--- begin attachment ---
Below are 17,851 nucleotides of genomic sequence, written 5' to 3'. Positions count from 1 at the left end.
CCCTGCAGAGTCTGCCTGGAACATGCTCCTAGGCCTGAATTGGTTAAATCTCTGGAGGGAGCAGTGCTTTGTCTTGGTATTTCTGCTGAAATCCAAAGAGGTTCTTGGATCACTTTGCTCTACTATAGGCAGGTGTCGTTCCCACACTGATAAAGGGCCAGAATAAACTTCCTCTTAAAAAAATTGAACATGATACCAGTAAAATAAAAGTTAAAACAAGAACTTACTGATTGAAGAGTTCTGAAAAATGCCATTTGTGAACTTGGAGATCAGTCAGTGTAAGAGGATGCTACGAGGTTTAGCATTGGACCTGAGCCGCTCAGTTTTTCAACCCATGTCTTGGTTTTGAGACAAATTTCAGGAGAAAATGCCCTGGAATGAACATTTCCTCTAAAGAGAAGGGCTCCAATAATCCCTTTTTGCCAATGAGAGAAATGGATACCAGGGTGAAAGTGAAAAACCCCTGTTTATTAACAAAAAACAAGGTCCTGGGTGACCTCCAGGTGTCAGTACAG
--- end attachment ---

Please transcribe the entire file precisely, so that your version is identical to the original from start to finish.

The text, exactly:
Below are 17,851 nucleotides of genomic sequence, written 5' to 3'. Positions count from 1 at the left end.
CCCTGCAGAGTCTGCCTGGAACATGCTCCTAGGCCTGAATTGGTTAAATCTCTGGAGGGAGCAGTGCTTTGTCTTGGTATTTCTGCTGAAATCCAAAGAGGTTCTTGGATCACTTTGCTCTACTATAGGCAGGTGTCGTTCCCACACTGATAAAGGGCCAGAATAAACTTCCTCTTAAAAAAATTGAACATGATACCAGTAAAATAAAAGTTAAAACAAGAACTTACTGATTGAAGAGTTCTGAAAAATGCCATTTGTGAACTTGGAGATCAGTCAGTGTAAGAGGATGCTACGAGGTTTAGCATTGGACCTGAGCCGCTCAGTTTTTCAACCCATGTCTTGGTTTTGAGACAAATTTCAGGAGAAAATGCCCTGGAATGAACATTTCCTCTAAAGAGAAGGGCTCCAATAATCCCTTTTTGCCAATGAGAGAAATGGATACCAGGGTGAAAGTGAAAAACCCCTGTTTATTAACAAAAAACAAGGTCCTGGGTGACCTCCAGGTGTCAGTACAG